Rabies, What to Do if Bitten by a DogFitness Equipment
If you are a dog owner, or are around dogs, you may be wondering what happens if you are bitten by a dog. How likely is it that you will get the deadly disease known as rabies? Here is more information on what you should do if you are bitten by a dog.
If the Skin is Not Broken
If the dog bite does not break the skin there is no worry about you getting rabies. This does not mean the dog doesn't have rabies, other considerations might be addressed in regards to “why” the dog bit you, and how likely the dog is to have rabies, but you do not have to fear being infected.
If the Skin is Broken
Rabies is a virus it needs your blood stream to travel to the brain, but the good news is that it travels very slowly to the brain, so while you need to act, you do not need to panic.
Wash the wound with soap and water for at least 5 minutes. Apply iodine, or an alcohol antiseptic, to the wound, and get medical aid, especially if you require stitches.
The next thing to do is identify and contain the dog. This is easy if it is your dog, or you know the owner. If it is a stray dog you need to call the animal control officers in your area, or the police, and have them catch it.
Next you must determine if the dog is up to date on its rabies vaccination. If you own the dog, or know who does, a simple call to the veterinarian will determine if the dog is up to date on its vaccinations. If there is any doubt then the dog needs to be placed on a 10 day rabies hold. If the dog is up to date on its vaccinations and otherwise acting normal there is no reason to worry about rabies.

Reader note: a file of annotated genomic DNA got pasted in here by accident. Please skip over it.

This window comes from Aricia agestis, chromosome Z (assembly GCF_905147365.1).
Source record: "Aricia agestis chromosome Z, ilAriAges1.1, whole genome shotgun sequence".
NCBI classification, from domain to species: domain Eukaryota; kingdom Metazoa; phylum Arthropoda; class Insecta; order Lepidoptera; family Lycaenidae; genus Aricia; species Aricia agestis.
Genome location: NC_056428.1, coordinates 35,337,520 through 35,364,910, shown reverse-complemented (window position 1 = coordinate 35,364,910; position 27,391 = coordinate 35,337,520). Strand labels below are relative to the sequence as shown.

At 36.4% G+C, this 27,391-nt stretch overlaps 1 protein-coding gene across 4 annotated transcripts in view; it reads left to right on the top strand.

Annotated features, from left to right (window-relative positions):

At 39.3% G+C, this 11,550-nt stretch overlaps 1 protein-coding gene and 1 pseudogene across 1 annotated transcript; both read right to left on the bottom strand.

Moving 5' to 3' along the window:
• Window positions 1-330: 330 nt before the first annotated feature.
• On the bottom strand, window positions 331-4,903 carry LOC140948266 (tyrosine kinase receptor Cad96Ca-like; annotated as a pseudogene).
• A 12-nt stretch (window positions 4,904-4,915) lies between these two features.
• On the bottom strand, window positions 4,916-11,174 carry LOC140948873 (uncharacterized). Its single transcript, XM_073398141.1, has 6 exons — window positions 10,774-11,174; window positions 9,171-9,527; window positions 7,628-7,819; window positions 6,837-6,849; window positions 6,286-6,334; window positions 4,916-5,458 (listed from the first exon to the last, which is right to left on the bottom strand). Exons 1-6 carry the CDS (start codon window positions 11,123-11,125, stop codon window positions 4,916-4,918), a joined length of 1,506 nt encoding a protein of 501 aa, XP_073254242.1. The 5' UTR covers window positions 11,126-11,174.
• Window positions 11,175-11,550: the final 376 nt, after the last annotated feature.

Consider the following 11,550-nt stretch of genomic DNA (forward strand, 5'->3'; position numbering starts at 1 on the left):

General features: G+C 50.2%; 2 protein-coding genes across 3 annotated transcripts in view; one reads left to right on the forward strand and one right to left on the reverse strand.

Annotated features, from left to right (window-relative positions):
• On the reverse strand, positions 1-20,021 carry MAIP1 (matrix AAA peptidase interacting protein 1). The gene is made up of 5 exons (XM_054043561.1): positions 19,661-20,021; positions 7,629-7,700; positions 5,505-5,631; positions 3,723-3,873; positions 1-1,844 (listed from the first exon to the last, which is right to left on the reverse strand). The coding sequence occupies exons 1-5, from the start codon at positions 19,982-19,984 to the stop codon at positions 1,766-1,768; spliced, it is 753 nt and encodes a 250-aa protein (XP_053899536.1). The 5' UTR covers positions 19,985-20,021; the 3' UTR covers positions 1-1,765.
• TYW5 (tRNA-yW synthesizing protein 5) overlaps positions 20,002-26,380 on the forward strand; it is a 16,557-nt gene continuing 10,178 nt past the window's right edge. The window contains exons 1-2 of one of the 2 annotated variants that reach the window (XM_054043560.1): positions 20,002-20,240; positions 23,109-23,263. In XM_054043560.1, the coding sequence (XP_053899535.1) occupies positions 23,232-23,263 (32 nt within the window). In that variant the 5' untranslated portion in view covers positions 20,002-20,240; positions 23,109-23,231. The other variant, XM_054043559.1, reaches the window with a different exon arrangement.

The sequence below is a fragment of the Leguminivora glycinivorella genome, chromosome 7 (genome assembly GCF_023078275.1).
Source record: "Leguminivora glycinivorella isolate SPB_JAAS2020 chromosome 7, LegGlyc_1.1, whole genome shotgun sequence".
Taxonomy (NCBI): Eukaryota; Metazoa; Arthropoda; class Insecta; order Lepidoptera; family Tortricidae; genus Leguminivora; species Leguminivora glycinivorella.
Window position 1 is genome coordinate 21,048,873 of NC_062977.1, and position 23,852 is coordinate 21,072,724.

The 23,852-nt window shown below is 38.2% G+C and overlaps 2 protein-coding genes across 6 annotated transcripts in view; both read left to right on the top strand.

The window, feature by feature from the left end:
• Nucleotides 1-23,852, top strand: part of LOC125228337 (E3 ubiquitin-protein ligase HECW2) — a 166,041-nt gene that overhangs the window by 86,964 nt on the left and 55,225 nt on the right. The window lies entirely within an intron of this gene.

10 Day Rabies Hold
Either the veterinarian or animal shelter will act to hold dogs who have bitten and drawn blood. This hold is ten days long. If the animal is infected with rabies it will die within that time frame and its head will be sent to a lab for further testing, but in the mean time you will be sent to receive treatment. The general treatment is known as the post-exposure prophylaxis or PEP and is generally successful.
If the animal is fine after the 10 day hold it is returned to the owner, generally without boarding charges, but it may face a fine for biting somebody, or running at large.
A rabid dog will typically develop other indications of rabies, being more aggressive, confused, have increased salvation, have a fear of water, and be overly agitated. If a dog begins showing these signs rabies can be suspected, and the dog should be monitored closely, and put on a rabies hold if it is unvaccinated. If the dog is vaccinated and showing these signs contact your veterinarian right away.
As mentioned, rabies is slow moving, but once active it kills in less than 10 days from the appearance of symptoms. From the time you are bitten rabies can become active in as little as two weeks, or as long as two years.
If the dog cannot be caught, and you do not know whose it is, you may be encouraged to get treated for rabies immediately just in case.